An anonymous reader quotes a report from Los Angeles Times: The successful hack of a phone linked to the San Bernardino terror attacks is unlikely to help police win greater access to encrypted data contained inside thousands of smartphones sitting in evidence lockers nationwide, legal experts and law enforcement officials said Tuesday. The process used to gain access to Syed Rizwan Farook's iPhone 5c might not work on other devices, according to an FBI official with knowledge of the investigation. Though the FBI might want to use the new tool to help solve outstanding criminal cases, doing so would also make the process subject to discovery during criminal trials and place the information in the public domain, according to the official, who was not authorized to discuss the case and spoke on the condition of anonymity. "From all the chiefs that I've talked to, we're hopeful this will give us some insight into how we're going to be able to get into some of the phones sitting in all of our evidence rooms," said Terry Cunningham, police chief in Wellesley, Mass., and president of the International Assn. of Chiefs of Police. "We're clearly anxious to learn what they did and how they did it and if it can be replicated."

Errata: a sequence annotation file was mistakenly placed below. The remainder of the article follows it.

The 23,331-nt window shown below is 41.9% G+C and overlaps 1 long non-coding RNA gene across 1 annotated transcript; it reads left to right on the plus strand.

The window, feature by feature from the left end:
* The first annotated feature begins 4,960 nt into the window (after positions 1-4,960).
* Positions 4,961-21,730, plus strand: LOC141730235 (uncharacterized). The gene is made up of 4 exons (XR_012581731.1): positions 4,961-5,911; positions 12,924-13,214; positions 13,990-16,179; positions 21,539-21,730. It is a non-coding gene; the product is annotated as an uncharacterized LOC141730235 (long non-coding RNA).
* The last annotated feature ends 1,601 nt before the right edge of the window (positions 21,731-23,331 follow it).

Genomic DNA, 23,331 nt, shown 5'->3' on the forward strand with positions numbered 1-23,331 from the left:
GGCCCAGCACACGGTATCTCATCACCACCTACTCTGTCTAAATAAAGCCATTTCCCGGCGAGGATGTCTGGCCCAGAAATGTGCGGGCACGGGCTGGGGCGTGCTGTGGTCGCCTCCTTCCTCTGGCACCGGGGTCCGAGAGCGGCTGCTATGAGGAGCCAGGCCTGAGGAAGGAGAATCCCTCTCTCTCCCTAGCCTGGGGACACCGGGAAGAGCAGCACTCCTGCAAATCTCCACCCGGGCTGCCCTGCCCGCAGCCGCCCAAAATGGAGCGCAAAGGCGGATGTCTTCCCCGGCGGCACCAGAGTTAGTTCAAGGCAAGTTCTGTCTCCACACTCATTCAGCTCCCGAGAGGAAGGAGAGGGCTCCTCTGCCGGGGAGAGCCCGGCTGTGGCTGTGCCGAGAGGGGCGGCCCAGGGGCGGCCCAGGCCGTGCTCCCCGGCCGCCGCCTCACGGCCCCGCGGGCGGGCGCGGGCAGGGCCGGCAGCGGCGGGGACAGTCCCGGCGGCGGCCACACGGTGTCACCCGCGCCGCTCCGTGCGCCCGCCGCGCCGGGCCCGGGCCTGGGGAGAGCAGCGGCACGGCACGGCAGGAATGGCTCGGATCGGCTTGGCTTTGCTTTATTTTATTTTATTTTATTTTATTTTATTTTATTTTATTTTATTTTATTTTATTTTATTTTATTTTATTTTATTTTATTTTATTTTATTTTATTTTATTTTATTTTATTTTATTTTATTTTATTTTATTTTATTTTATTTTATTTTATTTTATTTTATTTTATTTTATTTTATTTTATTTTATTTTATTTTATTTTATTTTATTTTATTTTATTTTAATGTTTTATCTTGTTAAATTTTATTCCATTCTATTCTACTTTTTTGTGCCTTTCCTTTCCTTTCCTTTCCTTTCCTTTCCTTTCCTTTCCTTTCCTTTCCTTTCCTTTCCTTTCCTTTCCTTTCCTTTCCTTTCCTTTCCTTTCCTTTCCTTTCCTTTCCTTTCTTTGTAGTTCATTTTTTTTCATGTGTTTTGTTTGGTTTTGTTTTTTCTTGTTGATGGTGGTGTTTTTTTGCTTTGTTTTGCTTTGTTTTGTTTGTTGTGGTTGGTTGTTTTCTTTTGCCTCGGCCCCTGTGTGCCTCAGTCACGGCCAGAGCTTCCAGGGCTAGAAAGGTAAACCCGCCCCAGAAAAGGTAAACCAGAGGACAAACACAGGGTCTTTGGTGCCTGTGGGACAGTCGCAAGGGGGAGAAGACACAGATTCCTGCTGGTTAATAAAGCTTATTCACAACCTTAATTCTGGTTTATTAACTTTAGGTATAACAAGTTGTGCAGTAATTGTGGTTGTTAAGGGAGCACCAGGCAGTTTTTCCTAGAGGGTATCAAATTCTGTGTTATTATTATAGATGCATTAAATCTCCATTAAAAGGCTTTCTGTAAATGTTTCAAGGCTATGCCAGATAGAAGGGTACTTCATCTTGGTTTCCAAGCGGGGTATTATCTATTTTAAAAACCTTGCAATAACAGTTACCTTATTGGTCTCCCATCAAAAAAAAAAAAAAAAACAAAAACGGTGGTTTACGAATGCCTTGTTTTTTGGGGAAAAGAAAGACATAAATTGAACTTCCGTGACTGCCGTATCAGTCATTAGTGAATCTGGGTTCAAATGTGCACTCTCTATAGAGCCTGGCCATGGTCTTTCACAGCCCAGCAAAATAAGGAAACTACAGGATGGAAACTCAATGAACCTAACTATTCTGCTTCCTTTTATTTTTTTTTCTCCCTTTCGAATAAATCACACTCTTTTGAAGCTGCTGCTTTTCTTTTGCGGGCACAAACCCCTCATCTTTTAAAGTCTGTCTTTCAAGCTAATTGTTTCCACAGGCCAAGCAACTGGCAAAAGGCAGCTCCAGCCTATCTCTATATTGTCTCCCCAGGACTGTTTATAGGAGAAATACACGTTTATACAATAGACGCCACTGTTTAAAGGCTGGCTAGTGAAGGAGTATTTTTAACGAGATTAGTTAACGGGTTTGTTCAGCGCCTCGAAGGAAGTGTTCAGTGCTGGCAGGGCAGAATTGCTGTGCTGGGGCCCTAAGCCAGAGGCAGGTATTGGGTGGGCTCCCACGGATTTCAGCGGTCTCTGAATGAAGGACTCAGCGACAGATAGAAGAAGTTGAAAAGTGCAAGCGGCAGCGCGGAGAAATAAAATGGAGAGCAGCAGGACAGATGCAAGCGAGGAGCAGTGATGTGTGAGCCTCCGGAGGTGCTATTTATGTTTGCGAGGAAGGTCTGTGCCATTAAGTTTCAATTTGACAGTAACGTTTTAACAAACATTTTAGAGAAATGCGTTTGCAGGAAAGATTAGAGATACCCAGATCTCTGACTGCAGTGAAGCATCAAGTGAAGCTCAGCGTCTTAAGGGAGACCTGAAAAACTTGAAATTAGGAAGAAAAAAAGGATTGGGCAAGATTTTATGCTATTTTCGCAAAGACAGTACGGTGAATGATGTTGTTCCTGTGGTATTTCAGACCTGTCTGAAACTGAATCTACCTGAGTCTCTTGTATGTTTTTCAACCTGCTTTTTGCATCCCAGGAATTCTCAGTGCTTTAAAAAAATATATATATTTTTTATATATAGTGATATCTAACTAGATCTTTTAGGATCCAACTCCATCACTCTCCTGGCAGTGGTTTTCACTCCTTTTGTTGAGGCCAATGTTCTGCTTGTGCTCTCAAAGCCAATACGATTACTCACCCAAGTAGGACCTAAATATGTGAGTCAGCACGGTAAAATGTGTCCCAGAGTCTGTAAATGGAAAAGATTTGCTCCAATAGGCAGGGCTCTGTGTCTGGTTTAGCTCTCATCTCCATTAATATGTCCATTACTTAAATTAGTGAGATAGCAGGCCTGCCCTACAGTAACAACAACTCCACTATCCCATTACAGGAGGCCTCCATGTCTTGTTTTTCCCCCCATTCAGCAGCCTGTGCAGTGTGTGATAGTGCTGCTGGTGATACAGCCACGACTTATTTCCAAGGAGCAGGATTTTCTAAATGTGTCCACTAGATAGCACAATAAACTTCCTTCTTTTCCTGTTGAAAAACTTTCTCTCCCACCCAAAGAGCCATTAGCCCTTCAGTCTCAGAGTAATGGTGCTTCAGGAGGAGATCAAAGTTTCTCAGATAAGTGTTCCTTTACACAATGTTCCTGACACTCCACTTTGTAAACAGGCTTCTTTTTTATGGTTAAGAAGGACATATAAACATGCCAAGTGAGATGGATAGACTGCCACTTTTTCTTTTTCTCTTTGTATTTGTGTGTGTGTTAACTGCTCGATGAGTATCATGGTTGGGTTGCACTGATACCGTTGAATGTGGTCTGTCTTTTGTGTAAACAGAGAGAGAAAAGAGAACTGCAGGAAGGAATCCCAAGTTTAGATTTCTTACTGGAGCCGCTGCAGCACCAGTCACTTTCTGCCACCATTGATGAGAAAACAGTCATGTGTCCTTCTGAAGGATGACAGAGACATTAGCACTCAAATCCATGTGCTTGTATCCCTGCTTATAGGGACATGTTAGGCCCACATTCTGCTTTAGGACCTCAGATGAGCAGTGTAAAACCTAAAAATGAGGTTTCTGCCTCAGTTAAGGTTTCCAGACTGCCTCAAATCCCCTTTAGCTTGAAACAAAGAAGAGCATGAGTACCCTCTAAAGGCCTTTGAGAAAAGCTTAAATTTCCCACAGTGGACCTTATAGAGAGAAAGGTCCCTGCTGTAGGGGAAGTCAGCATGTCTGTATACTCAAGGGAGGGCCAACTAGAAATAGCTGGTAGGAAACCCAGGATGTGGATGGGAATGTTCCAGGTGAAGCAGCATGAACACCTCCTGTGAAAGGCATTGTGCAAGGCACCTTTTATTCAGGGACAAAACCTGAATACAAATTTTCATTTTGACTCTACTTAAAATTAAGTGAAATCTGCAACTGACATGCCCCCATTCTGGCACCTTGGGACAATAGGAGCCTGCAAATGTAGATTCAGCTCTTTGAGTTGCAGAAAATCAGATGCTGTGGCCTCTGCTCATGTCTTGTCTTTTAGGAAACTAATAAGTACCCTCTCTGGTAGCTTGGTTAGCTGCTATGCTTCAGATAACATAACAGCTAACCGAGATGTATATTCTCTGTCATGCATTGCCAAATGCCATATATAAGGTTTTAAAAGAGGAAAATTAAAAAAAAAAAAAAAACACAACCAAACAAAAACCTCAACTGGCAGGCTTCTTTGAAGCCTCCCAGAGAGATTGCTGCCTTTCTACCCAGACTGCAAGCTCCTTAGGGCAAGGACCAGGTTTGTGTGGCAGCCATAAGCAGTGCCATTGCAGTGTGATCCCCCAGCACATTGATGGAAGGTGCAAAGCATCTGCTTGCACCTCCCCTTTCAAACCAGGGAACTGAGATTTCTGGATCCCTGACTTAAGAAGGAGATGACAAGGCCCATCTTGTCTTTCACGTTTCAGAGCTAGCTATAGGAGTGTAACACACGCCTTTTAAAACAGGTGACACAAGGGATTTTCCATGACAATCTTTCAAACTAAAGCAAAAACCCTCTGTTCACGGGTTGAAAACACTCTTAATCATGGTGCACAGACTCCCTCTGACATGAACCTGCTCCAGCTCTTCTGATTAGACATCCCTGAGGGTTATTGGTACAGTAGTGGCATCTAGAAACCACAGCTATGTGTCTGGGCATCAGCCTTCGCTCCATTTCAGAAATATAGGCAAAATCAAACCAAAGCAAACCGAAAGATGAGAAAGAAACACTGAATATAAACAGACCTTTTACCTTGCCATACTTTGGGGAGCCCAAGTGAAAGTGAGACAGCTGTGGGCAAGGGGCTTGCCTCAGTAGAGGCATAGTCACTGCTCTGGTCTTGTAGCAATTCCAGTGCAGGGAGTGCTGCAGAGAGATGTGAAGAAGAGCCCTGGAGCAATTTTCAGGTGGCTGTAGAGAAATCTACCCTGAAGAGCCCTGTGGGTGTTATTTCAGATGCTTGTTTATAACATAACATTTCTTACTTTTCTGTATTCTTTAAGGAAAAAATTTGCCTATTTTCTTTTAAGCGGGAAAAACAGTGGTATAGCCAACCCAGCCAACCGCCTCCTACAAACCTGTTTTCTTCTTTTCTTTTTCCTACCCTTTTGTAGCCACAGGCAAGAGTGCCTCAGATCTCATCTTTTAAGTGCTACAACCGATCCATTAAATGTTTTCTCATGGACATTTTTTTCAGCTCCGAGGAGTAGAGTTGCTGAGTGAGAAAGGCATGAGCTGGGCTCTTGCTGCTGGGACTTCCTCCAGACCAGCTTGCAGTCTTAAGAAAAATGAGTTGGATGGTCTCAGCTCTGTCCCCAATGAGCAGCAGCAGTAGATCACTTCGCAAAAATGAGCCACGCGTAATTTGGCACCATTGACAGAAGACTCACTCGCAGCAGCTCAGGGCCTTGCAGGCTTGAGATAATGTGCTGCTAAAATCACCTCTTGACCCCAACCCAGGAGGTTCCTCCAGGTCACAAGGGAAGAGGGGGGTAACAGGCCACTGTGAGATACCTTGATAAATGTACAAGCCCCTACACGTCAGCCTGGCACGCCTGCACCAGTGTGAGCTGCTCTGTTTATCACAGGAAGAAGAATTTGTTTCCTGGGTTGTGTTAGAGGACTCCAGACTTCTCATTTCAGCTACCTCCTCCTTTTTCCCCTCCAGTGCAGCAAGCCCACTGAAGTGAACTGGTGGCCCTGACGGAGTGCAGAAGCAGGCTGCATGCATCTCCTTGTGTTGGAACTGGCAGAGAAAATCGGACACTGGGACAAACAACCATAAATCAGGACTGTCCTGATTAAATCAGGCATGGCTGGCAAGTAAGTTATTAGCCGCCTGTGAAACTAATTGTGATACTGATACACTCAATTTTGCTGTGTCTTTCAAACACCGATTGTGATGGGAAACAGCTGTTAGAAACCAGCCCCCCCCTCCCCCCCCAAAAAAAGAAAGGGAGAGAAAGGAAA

#NetNeutrality is STILL in danger - Click here to help. DEAL: For $25 - Add A Second Phone Number To Your Smartphone for life! Use promo code SLASHDOT25. Check out the new SourceForge HTML5 Internet speed test. ×